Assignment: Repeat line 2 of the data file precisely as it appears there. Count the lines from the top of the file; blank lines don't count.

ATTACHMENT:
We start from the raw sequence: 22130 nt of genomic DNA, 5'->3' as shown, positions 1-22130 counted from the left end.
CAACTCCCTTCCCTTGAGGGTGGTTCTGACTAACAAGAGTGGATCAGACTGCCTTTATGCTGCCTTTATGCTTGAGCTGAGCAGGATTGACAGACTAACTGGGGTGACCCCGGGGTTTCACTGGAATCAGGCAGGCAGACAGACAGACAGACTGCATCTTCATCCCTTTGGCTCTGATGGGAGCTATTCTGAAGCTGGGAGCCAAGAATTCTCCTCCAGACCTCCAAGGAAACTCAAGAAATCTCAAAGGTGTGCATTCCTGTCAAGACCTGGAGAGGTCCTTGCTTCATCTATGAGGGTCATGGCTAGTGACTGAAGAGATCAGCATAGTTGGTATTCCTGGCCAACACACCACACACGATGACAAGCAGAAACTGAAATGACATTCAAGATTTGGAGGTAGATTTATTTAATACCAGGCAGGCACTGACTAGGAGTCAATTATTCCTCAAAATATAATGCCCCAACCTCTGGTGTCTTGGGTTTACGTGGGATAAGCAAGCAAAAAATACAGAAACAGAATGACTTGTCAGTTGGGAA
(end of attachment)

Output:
CAACTCCCTTCCCTTGAGGGTGGTTCTGACTAACAAGAGTGGATCAGACTGCCTTTATGCTGCCTTTATGCTTGAGCTGAGCAGGATTGACAGACTAACTGGGGTGACCCCGGGGTTTCACTGGAATCAGGCAGGCAGACAGACAGACAGACTGCATCTTCATCCCTTTGGCTCTGATGGGAGCTATTCTGAAGCTGGGAGCCAAGAATTCTCCTCCAGACCTCCAAGGAAACTCAAGAAATCTCAAAGGTGTGCATTCCTGTCAAGACCTGGAGAGGTCCTTGCTTCATCTATGAGGGTCATGGCTAGTGACTGAAGAGATCAGCATAGTTGGTATTCCTGGCCAACACACCACACACGATGACAAGCAGAAACTGAAATGACATTCAAGATTTGGAGGTAGATTTATTTAATACCAGGCAGGCACTGACTAGGAGTCAATTATTCCTCAAAATATAATGCCCCAACCTCTGGTGTCTTGGGTTTACGTGGGATAAGCAAGCAAAAAATACAGAAACAGAATGACTTGTCAGTTGGGAA